This article was published in Australian Dictionary of Biography, Volume 12, (MUP), 1990
Andrew Joseph Thynne (1847-1927), solicitor and politician, was born on 30 October 1847 at Ennistymon, Clare, Ireland, third son of Edward Thynne, farmer, and his wife Bridget Stuart, née Fitzgerald. Educated at the local Christian Brothers' school and by a private tutor, he matriculated at Queen's College, Galway, in 1861 and entered its faculty of arts. Andrew arrived in Queensland with his parents in 1864 and joined the public service as a clerk. Resigning within the year, he was articled to Graham Hart and was admitted as a solicitor in December 1873. 'A brainy and industrious lawyer', he formed a partnership with (Sir) Edward Macartney and represented some of Queensland's largest corporations.
In January 1882 Thynne was appointed to the Legislative Council, remaining a member until its abolition in 1922. He was the only councillor in cabinet in 1888-90 when he served as minister of justice in the McIlwraith and Morehead governments. In subsequent cabinets he was minister without portfolio (1893-94), postmaster-general (1894-97) and secretary for agriculture (1896-98); he helped to establish the Queensland Agricultural College at Gatton. Thynne represented his colony at the National Australasian Convention in Sydney in 1891, at a colonial conference held in Ottawa, Canada, in 1894 and at a postal conference in Hobart in 1895. In March 1898 he resigned his portfolio in order to give more time to his other professional interests.
As leader of the government in the Legislative Council and principal of the firm handling the Chillagoe Pty Co.'s legal interests, Thynne argued successfully for government assistance to his corporate client. In late 1916 he clashed acrimoniously with Premier T. J. Ryan over the attempted transformation of the company into a state-owned mining enterprise. He accused Ryan of forcing his clients to sell 'at a wrecker's price'. The bill associated with the sale was defeated in the council.
Thynne was president of the City (later Queensland) Ambulance Transport Brigade from 1892 until his death. A founder of the Rifle Association, he captained Queensland shooting teams in intercolonial competitions and won the local Queen's prize in 1882 and 1884. Having joined the volunteers as a private in 1867, he rose to the rank of lieutenant-colonel and command of the Volunteer Corps, Queensland Defence Force. In 1892 Colonel (Sir) George French, the retiring commandant of the Q.D.F., publicly stated that the volunteers were not providing an adequate return for taxpayers' money. Thynne was affronted. During the ensuing dispute with French's successor, Major General (Sir) John Owen, Thynne submitted his resignation. The premier, Sir Samuel Griffith, intervened and Thynne retained his command until 1896. On the outbreak of World War I, despite his age, he worked sixteen hours a day as chairman of the State Recruiting Committee.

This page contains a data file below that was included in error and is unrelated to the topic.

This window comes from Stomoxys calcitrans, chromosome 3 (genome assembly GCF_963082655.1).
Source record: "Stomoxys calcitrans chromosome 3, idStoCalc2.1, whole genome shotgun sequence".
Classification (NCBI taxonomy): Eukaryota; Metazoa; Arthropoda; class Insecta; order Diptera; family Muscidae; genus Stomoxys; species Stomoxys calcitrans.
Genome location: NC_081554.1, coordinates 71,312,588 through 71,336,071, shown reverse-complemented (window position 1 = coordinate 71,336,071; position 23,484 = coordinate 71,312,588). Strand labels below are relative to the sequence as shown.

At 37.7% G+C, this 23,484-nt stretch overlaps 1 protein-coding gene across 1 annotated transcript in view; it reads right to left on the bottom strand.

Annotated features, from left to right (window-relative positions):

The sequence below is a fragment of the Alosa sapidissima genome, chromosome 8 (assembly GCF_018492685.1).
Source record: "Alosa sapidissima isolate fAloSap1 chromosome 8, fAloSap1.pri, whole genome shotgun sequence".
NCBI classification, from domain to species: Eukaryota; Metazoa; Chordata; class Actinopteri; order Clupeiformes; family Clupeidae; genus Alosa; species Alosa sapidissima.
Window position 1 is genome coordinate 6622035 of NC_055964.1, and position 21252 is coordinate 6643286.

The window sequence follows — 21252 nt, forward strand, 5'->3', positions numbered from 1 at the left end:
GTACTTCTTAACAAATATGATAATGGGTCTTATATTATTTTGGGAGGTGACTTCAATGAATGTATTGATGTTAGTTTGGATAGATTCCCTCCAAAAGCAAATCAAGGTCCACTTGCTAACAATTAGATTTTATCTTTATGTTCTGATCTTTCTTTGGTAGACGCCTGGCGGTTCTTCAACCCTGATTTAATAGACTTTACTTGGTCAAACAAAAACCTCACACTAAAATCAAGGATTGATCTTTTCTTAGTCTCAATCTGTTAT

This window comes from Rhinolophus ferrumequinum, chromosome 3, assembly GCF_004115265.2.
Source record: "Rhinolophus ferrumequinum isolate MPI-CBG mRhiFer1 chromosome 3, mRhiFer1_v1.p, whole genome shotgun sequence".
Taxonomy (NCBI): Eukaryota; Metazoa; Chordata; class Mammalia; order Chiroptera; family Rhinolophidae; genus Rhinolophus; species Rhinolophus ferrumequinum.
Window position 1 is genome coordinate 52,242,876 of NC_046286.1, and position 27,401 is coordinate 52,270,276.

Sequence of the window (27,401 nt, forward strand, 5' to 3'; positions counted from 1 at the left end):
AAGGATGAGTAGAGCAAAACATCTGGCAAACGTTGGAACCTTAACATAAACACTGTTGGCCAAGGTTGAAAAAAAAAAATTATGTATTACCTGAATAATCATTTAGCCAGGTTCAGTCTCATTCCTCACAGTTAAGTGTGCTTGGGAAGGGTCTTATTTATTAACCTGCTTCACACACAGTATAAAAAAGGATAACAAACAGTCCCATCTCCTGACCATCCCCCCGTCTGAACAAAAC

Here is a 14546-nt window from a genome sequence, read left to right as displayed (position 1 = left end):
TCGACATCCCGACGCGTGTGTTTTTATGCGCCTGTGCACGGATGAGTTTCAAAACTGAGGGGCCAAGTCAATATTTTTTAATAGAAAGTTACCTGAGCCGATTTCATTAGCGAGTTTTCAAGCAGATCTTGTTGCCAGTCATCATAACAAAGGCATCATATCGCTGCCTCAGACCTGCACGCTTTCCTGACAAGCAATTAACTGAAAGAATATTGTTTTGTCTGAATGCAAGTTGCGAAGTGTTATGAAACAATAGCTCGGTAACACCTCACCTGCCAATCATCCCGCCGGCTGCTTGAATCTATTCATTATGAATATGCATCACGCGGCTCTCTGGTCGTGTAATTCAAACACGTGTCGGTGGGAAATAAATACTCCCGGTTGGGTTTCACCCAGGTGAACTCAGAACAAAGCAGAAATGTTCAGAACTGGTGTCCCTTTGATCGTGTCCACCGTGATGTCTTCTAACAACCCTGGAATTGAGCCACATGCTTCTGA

Appointed to the first senate of the University of Queensland in April 1910, Thynne was elected vice-chancellor in 1916 and chancellor in 1925. A traditionalist to the core, he argued successfully against fellow senate member A. H. Barlow who advocated that criteria other than matriculation be used for university entry. As vice-chancellor, Thynne reaffirmed the position of the original senate that university professors should not be involved in politics.
Thynne had married Mary Williamina Cairncross (d.1918) on 3 June 1869 in St Stephen's Catholic Church, Brisbane. On 11 October 1922 he married a widow Christina Jane Corrie, née Macpherson, in the vestry of St Patrick's Catholic Church, Sydney. At 50 Thynne might readily have been taken for 40: he was 'still as straight as a gun-barrel, and as nimble as a possum'. Throughout his adult life he kept himself fit by rifle-shooting, bowls and gardening. As a speaker, his debating skill, command of language, personal charm and persuasiveness compensated for his soft voice and his tendency to touchiness.
With his friend Archbishop (Sir) James Duhig by his bedside, Thynne died on 27 February 1927 at Thoonbah, his home in Highgate Hill. After a requiem Mass he was buried in South Brisbane cemetery. He was survived by his wife, and five daughters and three of the four sons of his first marriage. His estate was sworn for probate at £21,264. Notions of duty and obligation had propelled Thynne to become an extraordinarily energetic and versatile public man who made many influential friends. In his panegyric Duhig praised him as 'an ideal adviser in the many weighty matters of state and private interest with which he was called to deal'.
Brian F. Stevenson, 'Thynne, Andrew Joseph (1847–1927)', Australian Dictionary of Biography, National Centre of Biography, Australian National University, http://adb.anu.edu.au/biography/thynne-andrew-joseph-8812/text15457, published first in hardcopy 1990, accessed online 30 July 2016.
This article was first published in hardcopy in Australian Dictionary of Biography, Volume 12, (MUP), 1990